Lim, Sanghee | Surviving Mesothelioma

Lim, Sanghee

Beating Mesothelioma: The Story of James “Rhio” O’Connor

Cancer is a word that brings fear to the most stout-hearted of men and women, and more often than not, it is a difficult experience for both the doctors to present the news to their patients, as it is a traumatic moment for the patients on the receiving end. Nevertheless, thanks to the courage of countless patients and medical professionals willing to dedicate their lives and very bodies to the search for a cure, several forms of cancer have become largely treatable, and indeed, it is not uncommon to hear of complete remissions – where no trace of the cancer remains in the patient’s body – lasting for decades. Unfortunately, there are types of cancer that still remain mostly untreatable, in which the only aid that conventional medicine can provide is that of palliative treatment, so as to make the patient’s remaining time as comfortable as possible. Mesothelioma belongs to this dangerous group of malignant cancers, especially if it is discovered in its later stages, which is a type of cancer specific to the mesothelium highly resistant to conventional treatment methods, such as chemotherapy and radiation therapy. (Mesothelioma Information) Over 2,000 cases of mesothelioma are diagnoses every year in the United States alone – and nine years ago, James “Rhio” O’Connor, sixty-one years old at the time, was one of those 2,000 new cases in the October of 2001 (Mesothelioma Information). But despite the difficult news, Mr. O’Connor refused to give up even in the face of his diagnosis, educating himself, adopting a rigorous nutritional regime, and relying on his new-found sense of spirituality. The end result was that he lived for an additional seven and a half years – when his original prognosis was that he had less than a year to live. His story is one of the triumphs of the indomitable human soul, and one of personal inspiration for an aspiring oncologist.

To understand the story of Mr. O’Connor, then, it becomes necessary to understand what cancer is – and more specifically, what factors contribute to a particularly malignant cancer like mesothelioma. Cancer, as defined by Dr. Coleman of John Hopkins University, is a “cell that grows out of control.” (Coleman 35). Essentially, cancer is a proliferation of cells that grow out of control, which form large clusters commonly referred to as tumors, which then impede the development and regulation of other vital organs. Mesothelioma, then, is a type of cancer in which the cells in the tissue lining the lungs or the abdominal cavity, called the pleura and the peritoneum, respectively (Mesothelioma Information). These areas are collectively referred to as the mesothelium – hence the cancer of this area is called mesothelioma. One of the most widely recognized causes for mesothelioma is exposure to asbestos dust – which has led to several legislative regulations being imposed on workplaces to maintain acceptable levels of asbestos dust, in addition to providing workers with adequate protection to reduce risk of exposure. Nevertheless, new cases of mesothelioma from past exposures continue to appear every year – a fact that is aggravated by the fact that mesothelioma is a rapidly fatal disease (Antman and Aisner 32). It was this rapidly fatal cancer, then, that Mr. O’Connor faced in the fall of 2001. The cause: exposure to asbestos dust when he was younger.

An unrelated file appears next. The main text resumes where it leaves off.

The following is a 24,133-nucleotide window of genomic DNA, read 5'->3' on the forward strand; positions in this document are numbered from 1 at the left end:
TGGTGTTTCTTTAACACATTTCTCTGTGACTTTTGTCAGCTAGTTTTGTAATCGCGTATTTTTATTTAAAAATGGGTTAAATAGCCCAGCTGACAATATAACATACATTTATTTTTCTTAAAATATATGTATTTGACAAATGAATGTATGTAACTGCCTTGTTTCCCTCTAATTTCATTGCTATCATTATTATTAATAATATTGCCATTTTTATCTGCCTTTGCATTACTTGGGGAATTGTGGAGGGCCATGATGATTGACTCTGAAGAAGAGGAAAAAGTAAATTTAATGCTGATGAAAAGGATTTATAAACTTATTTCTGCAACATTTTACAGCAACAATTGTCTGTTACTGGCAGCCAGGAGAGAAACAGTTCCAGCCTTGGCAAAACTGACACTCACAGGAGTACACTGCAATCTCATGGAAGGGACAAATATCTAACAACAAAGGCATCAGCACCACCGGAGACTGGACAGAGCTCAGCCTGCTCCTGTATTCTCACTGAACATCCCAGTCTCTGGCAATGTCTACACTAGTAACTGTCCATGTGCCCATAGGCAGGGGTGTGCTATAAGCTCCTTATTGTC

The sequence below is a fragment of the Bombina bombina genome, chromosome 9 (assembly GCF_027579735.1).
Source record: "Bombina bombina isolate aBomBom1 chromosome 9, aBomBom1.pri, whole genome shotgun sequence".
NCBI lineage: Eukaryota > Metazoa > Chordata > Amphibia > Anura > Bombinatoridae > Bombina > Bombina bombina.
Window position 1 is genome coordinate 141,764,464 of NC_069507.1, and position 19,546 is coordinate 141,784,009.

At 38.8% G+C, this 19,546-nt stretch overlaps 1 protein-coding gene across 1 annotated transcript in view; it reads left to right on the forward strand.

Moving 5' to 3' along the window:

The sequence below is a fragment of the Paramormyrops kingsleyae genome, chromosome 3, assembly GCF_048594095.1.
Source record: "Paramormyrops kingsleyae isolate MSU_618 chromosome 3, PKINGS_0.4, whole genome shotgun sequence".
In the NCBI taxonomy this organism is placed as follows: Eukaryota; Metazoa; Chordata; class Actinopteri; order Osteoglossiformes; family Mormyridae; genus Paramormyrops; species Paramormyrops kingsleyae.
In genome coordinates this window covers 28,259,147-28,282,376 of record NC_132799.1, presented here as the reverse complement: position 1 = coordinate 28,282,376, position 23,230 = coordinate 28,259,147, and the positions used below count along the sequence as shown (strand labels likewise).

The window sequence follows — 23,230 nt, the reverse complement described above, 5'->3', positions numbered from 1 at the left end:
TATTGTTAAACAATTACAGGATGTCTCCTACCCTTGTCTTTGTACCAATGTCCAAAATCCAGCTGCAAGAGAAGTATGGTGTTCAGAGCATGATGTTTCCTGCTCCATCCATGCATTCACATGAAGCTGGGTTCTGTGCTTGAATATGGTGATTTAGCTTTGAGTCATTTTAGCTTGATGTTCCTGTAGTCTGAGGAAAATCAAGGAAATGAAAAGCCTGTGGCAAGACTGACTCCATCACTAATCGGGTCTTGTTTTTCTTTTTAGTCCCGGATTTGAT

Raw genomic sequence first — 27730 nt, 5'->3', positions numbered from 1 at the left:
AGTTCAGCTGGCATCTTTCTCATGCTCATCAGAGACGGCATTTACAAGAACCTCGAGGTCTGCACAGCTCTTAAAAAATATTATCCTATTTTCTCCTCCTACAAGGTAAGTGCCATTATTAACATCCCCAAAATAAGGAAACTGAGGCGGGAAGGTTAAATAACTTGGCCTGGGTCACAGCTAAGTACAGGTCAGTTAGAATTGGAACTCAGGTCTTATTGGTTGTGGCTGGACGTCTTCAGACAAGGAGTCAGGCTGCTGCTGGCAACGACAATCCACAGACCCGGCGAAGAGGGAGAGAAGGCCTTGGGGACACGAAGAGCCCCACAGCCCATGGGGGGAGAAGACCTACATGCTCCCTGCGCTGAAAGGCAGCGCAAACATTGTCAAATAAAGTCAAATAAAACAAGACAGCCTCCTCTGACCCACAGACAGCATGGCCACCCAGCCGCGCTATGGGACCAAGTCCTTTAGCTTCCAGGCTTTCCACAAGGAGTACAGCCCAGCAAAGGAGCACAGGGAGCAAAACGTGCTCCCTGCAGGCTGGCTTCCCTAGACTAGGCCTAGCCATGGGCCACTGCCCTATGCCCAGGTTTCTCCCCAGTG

Mr. O’Connor, however, did something that most patients would not even think of doing: he rejected his oncologist’s advice to “get his affairs in order” and enter hospice care (James Rhio O’Connor). Instead, Mr. O’Connor began a fight against mesothelioma that would span the remainder of his life, by the end of which he was fondly referred to as “Mr. Meso.” Mr. O’Connor extensively researched all that he could concerning cancer and mesothelioma, determined that his ignorance of the disease would not become his undoing – that his knowledge would aid him in his bid to outlast the cancer. He began a regimen of more than one hundred supplements a day – all formulated on the basis of advice from clinicians and medical journals. He changed his diet, practiced self-discipline, and became a more spiritual person. In short, instead of letting the crippling prognosis destroy him, Mr. O’Connor used it instead to make it an opportunity for personal growth – with which he not only benefited himself, but also the lives of many others with his testimony and his example of an unconquerable spirit. When he passed away in the July of 2009, then, he did not lose his fight against mesothelioma. Instead, he passed away, a true hero, a true victor – having outlived his initial prognosis by more than half a decade, and having changed the lives of countless others with his work supporting other mesothelioma survivors (James Rhio O’Connor). Mr. O’Connor beat mesothelioma.